Breaks Between Sprints Indicate a Problem

This post is a follow-up to an earlier article: There Are No Breaks Between Sprints.

Breaks between Sprints indicate a problem. Usually such breaks are filled with planning activities including research, requirements gathering, design & preparation, negotiations & approvals and the problem is threefold:

  1. Such plans are based on conjecture (risky and not compatible with Scrum) rather than empiricism (less risky and compatible with Scrum). Those activities are most beneficial when diligently performed by skilled inspectors at the point of the work. The four formal events within each Sprint provide the team and stakeholders adequate opportunity for inspection and ensure that decisions are being made in light of the up-to-date product increment and with respect to current user needs and market conditions.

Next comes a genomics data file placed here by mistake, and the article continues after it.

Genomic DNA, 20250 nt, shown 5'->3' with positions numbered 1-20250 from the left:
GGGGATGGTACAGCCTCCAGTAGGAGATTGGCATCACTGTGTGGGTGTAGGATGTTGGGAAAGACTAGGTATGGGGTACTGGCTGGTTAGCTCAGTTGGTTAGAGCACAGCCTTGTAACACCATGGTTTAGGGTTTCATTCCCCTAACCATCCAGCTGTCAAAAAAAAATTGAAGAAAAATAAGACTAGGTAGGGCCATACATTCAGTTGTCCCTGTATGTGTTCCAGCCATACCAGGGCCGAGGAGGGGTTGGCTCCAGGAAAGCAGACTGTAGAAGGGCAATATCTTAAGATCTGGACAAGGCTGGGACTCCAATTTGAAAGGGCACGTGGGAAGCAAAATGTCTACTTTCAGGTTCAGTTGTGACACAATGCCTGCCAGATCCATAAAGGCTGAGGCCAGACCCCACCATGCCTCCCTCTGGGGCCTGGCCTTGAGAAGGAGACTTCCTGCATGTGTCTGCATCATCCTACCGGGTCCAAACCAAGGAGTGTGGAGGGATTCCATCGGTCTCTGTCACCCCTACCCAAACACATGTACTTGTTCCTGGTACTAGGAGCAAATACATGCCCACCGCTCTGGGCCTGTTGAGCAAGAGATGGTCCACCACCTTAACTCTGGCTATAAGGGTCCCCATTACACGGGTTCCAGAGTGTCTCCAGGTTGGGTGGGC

2. Breaks between Sprints often include activities which do not add value to the product or are entirely unrelated.
  3. Breaks between Sprints defer the delivery of value because the work performed does not result in potentially-releasable increment of “Done” product.

To correct this problem it is important to identify whether any of the effort spent between Sprints is adding value to the product — that is, which activities effect the form, fit, or function of the actual product. If determined to not be value adding, stop the activity entirely — it is waste. If determined to be value adding then the work ought to be part of their Sprints and the Scrum Team may decide that either the activity should be represented and ordered in the Product Backlog, or should be represented in the team’s Definition of Done.


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